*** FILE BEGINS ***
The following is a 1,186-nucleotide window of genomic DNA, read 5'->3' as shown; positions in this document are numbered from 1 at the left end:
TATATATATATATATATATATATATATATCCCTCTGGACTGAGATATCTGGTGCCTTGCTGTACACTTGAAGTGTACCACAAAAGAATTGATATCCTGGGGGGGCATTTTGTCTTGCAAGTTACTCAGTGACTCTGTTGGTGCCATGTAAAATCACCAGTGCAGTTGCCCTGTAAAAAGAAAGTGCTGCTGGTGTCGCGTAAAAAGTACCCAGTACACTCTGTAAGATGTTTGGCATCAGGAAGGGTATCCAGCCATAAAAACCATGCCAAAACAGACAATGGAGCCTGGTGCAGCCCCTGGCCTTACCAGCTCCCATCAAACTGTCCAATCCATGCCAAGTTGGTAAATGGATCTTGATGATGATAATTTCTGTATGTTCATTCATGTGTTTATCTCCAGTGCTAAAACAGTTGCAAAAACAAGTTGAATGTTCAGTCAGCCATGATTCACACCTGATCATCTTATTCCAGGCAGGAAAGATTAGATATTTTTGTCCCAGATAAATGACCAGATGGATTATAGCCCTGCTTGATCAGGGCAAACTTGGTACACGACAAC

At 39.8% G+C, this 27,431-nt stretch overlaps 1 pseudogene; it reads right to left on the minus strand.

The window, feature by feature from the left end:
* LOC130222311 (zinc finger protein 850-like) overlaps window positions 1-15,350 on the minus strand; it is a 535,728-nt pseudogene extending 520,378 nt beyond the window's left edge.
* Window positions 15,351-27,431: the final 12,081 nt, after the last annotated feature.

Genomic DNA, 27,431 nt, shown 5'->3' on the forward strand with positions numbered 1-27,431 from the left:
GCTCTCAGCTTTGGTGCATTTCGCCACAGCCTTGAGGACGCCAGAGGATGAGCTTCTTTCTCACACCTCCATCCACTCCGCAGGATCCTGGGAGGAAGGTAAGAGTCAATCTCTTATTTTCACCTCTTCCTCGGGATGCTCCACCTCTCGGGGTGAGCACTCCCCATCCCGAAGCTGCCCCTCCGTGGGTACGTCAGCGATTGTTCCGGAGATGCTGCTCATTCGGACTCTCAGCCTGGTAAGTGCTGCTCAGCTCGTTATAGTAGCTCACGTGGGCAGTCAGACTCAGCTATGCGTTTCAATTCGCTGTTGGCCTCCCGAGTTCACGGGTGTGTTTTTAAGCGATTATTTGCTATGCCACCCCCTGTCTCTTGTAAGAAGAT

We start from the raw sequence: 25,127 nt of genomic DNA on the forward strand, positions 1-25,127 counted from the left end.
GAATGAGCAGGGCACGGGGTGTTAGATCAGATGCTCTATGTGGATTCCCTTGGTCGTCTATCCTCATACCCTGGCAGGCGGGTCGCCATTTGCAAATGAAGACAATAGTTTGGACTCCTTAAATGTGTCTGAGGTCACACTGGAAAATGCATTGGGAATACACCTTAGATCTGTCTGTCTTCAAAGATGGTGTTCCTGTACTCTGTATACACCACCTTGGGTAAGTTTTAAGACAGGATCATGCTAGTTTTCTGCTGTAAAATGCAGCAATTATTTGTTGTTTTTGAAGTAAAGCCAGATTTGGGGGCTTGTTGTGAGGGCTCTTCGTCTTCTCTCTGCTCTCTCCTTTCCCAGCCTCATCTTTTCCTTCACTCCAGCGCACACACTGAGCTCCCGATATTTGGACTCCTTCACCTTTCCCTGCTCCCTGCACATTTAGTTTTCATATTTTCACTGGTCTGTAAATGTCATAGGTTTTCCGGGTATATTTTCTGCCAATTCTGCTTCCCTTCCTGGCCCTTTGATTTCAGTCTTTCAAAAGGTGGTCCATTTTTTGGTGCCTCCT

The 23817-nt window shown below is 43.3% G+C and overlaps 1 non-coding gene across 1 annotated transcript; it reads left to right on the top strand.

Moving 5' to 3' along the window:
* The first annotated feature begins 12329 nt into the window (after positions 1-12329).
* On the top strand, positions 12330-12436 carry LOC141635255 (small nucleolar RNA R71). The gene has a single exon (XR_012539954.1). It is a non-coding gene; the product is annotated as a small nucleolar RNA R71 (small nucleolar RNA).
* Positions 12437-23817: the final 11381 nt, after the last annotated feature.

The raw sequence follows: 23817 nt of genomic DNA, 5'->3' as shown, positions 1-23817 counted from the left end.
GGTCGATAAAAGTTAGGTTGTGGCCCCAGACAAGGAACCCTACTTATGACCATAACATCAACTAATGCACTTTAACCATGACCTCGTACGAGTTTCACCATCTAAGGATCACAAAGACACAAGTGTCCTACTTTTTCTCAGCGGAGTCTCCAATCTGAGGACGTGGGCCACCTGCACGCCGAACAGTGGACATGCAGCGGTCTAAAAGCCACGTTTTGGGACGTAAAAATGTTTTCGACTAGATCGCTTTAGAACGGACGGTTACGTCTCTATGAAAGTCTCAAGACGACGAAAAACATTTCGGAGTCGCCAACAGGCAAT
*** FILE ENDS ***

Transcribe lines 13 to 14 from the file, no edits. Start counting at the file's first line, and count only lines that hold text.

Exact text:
* The first annotated feature begins 12329 nt into the window (after positions 1-12329).
* On the top strand, positions 12330-12436 carry LOC141635255 (small nucleolar RNA R71). The gene has a single exon (XR_012539954.1). It is a non-coding gene; the product is annotated as a small nucleolar RNA R71 (small nucleolar RNA).